> >Are the comments from the UK similar? Did they raise different concerns?
The concerns raised there were less detailed than the ones we've seen, but similar to those raised in this discussion. One different comment was that some people found the narrator's accent odd ;).
>But, ‰??a risk assessment‰?? in almost all labs I visit (we have more than 1000) is a formal, documented safety process for their work‰??and at this stage of maturity in our safety culture, not generally embraced or even welcome. We are working through this challenge as I write. So, I think brining that concept into the message may resonate with safety folks, but will send academic research labs running.
Interesting point. The current version of the video is about 2 minutes long; personally, I hate to use a video more than 1 minute long when I do training because the audience's attention is likely to wander if I'm "off stage" too long. So I usually use videos that I've shortened to make specific points and that opportunity might arise with this video.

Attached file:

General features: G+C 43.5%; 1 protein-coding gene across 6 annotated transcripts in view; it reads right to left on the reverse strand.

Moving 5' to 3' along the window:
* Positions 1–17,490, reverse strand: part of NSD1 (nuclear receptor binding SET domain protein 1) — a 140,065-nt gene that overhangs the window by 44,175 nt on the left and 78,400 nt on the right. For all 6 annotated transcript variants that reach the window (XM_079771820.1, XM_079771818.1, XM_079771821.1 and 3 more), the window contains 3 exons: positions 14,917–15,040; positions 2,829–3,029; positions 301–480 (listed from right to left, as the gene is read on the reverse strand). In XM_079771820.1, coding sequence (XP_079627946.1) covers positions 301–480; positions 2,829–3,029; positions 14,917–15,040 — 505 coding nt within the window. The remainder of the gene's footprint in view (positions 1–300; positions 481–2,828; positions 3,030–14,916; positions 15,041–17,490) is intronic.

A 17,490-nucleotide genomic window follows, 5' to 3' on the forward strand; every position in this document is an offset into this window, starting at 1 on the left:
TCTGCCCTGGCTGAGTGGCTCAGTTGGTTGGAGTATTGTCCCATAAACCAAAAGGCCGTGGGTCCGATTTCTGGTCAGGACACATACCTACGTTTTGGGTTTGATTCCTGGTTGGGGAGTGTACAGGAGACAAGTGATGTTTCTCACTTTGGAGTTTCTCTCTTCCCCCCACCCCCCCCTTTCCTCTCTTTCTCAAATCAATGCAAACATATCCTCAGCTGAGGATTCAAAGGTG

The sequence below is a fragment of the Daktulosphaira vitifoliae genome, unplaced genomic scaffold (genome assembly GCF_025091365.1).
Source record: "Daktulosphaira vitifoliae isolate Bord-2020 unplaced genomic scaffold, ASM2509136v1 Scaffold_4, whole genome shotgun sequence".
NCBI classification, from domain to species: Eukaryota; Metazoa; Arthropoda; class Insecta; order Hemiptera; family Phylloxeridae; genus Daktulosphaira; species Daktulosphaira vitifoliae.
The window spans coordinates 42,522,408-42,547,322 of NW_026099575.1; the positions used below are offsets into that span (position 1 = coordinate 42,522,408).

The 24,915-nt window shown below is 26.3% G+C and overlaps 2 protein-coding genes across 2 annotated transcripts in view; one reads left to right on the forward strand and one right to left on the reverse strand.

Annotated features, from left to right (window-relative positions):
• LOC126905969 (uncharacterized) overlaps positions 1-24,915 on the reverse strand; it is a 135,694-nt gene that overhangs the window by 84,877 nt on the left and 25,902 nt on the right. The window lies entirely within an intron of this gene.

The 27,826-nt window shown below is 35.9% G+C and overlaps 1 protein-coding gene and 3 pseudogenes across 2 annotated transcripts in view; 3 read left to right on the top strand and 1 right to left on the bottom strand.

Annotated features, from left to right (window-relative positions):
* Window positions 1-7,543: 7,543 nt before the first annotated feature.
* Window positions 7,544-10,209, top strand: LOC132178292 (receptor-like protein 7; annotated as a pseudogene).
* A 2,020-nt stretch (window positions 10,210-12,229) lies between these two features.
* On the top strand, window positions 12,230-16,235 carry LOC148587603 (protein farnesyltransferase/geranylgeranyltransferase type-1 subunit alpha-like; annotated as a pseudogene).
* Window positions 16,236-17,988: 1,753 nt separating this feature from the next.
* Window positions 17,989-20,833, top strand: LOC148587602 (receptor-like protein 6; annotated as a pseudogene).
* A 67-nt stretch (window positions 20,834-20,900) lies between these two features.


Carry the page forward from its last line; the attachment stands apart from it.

I have also been known to critique some videos I use when I think that a specific point they make is important enough to override something else objectionable in the video. It does take planning and practice to take this approach with video content though.
>Doing that conflates the two steps of assessing risk and minimizing or mitigating the possible consequences‰??something that a seasoned safety professional could do with little effort, but the beginner would benefit from distinguishing the two steps.
This is an important point for everyone. As a seasoned safety professional, I often catch myself unconsciously mixing those two steps to the detriment of the clarity of my advice. Fortunately, the people I am consulting with usually ask enough questions for me to step back and think through the situation and explain my thinking better. Again, this could be a good topic for another video.
Ralph Stuart, CIH, CCHO
Environmental Safety Manager
Keene State College
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